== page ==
superb-uck-food-plot

Rain had started to soak the soil down making it greasy,

Hence my 4×4

helping out, but I was amazed by Jerry’s van digging in and turfing soil!

RackStacker-web

There’s still time to get your Backyard Wildlife Food Plot Plant. Deer season start soon so don’t delay!

If you want a free sample of Walk n Toss seed contact me info[at]rippleoutdoors[dot]com and I will tell you how to get some!

Backyard Wildlife Walk n Toss and Sweet Success Food Plots

Using Walk n Toss and Sweet Success seeds for my Backyard Wildlife food plot in June I can now see some great results.

Deer and turkeys are often feeding here according to trailcam photos.

Summer’s slow start certainly hindered plant growth but both my plots have progressed nicely over the last three weeks.

Alfie my hunting buddy and I began construction of a tree stand blind last week. Imagine our surprise when we arrived to see a massive Popular tree snapped in two sections across the trail into the food plot!

Backyard-Wildlife-Food-PlotWe chose the east side of plot with a corn field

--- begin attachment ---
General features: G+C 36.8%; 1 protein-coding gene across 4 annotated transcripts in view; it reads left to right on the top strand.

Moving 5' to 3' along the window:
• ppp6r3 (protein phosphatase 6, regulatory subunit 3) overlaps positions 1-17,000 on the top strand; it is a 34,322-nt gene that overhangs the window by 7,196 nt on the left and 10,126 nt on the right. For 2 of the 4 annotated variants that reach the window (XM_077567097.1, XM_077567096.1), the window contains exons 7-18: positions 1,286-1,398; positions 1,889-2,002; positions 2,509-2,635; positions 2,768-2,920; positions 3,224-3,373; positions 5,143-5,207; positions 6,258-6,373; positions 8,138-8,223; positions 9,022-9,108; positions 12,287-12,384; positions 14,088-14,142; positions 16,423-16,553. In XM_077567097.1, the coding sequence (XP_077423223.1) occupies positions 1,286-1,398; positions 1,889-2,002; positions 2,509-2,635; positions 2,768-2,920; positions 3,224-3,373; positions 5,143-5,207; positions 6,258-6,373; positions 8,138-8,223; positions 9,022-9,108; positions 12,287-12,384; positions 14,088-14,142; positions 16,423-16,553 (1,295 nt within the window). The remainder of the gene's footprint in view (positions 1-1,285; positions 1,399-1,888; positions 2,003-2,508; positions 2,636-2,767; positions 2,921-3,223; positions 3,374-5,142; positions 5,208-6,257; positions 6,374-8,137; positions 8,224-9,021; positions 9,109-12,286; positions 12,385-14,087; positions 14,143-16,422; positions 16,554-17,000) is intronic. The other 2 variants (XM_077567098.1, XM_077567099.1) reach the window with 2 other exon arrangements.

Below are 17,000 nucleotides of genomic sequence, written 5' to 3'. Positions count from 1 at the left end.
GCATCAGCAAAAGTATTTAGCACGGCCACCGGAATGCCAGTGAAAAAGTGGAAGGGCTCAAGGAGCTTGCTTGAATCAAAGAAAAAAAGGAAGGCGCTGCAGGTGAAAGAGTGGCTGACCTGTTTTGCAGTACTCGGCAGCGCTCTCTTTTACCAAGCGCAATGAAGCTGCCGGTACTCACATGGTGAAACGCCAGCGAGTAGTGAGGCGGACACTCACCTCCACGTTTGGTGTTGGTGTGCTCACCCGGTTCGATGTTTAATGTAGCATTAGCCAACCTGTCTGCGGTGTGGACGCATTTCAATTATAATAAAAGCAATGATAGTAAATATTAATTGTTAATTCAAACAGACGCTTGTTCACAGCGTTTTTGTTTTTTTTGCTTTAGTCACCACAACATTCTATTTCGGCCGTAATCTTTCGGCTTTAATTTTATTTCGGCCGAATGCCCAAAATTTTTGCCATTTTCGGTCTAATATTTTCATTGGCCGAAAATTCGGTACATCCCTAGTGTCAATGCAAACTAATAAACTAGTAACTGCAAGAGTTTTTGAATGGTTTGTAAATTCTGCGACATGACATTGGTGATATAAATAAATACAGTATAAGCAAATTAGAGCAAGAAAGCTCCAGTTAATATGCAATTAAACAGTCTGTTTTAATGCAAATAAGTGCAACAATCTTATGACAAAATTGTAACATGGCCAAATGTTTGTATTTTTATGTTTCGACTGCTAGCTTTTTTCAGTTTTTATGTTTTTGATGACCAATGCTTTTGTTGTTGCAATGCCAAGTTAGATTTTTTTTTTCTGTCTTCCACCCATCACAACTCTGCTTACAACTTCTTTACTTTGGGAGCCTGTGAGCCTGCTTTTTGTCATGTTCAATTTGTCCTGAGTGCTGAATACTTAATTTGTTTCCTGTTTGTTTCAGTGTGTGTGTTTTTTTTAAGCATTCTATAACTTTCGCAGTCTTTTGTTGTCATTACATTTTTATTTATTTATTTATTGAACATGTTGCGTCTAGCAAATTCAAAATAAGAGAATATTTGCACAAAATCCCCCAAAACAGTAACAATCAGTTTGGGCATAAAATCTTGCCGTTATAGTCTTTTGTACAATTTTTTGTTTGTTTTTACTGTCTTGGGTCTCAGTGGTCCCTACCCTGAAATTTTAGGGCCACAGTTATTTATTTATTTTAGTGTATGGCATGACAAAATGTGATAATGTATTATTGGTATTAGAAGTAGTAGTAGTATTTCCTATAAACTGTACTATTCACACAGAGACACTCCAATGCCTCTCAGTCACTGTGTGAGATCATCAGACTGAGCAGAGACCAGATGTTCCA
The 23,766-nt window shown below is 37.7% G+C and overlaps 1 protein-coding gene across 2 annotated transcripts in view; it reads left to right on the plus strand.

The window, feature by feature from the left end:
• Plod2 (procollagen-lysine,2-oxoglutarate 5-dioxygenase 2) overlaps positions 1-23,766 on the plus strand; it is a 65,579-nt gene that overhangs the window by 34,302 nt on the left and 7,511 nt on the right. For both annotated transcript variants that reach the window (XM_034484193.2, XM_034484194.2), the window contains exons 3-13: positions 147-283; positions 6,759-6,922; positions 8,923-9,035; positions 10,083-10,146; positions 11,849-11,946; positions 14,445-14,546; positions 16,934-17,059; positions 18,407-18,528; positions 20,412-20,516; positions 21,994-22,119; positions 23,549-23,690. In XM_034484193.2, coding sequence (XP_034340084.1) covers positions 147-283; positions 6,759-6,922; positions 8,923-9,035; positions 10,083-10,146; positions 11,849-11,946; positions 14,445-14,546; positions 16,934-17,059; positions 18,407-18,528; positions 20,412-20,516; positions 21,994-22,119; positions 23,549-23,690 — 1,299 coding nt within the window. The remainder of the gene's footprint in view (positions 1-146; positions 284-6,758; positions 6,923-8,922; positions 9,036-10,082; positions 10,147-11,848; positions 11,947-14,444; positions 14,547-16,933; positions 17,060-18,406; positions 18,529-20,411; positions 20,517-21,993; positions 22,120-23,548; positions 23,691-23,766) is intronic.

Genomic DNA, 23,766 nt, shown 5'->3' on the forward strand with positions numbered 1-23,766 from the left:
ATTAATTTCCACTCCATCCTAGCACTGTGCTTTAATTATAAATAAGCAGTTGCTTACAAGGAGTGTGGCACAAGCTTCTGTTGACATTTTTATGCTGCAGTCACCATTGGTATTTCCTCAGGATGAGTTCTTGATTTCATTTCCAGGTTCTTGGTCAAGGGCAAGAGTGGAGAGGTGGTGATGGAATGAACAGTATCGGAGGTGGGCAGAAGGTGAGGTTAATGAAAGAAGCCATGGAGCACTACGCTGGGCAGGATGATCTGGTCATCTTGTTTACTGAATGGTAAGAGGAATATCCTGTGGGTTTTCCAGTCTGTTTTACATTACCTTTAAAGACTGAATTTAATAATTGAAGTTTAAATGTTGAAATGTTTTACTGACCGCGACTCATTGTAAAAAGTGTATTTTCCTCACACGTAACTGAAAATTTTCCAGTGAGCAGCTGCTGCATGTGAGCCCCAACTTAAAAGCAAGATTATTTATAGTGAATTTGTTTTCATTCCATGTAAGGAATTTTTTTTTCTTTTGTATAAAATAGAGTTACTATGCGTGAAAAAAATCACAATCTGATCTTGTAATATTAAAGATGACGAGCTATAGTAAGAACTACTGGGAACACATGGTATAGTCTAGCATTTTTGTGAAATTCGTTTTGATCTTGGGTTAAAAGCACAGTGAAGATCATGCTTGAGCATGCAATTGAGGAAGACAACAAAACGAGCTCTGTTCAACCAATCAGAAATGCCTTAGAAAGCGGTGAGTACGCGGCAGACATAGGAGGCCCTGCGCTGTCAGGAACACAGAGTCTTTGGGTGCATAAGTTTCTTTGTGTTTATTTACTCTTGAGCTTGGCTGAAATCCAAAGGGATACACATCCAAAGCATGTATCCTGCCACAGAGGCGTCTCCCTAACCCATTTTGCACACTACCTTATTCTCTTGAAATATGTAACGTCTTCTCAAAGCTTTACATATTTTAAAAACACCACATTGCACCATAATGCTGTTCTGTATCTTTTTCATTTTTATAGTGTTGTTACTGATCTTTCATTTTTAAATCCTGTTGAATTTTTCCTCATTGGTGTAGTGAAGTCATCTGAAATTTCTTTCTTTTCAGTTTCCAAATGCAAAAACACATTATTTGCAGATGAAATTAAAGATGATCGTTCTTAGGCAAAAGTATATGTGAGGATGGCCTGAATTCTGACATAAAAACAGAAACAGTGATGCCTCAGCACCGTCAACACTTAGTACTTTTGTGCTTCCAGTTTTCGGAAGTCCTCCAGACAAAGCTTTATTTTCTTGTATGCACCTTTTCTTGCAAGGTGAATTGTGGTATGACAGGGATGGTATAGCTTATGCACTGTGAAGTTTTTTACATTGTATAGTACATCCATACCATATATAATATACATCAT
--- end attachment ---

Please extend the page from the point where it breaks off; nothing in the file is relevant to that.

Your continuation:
a few yards away.

A small creek divided this bush lot and corn field.

I planted Walk n Toss and Sweet Success seeds in two locations in early June after preparing the soil and eliminating  pesky weeds.

Both plots lead out to a corn field on the east side of the farm from the bush lot.

AS you can see I have some tree cutting and trimming on a massive downed Popular tree.

Luckily it didn’t damage this food plot when it snapped and fell.

Some photos of deer attracted to Rack Stacker Mineral Supplements and Sweet Success Feed mix.

Rack-Stacker Mineral SupplementDoe and two fawns enjoying a meal

Backyard Wildlife Products donates Cheque to O.F.A.H Hunters Education Program

Steve Elmy founder of Backyard Wildlife Products stopped by the Ontario Federation of Angler & Hunters headquarters to present a $1820 cheque to   David Pind, O.F.A.H manager of the Hunter Education Program.OFAH cheque from Backyard Wildlife

 

 

Steve raised money at the Toronto Sportsmen Show with an action shoot video console in his custom Backyard Wildlife trailer.

 

 

Loonies and Toonies were donated by both young and old for the Hunters Education Program.

To find out additional information O.F.A.H.  Hunter Education Program

The money raised will be used for by O.F.A.H Hunter Education  Program to help young kids become safe and informed hunters.

Steve is a long time supporter of O.F.A.H.

So check out Backyard Wildlife Products for wildlife supplements, food plots seeds, soil testing and mineral mixes.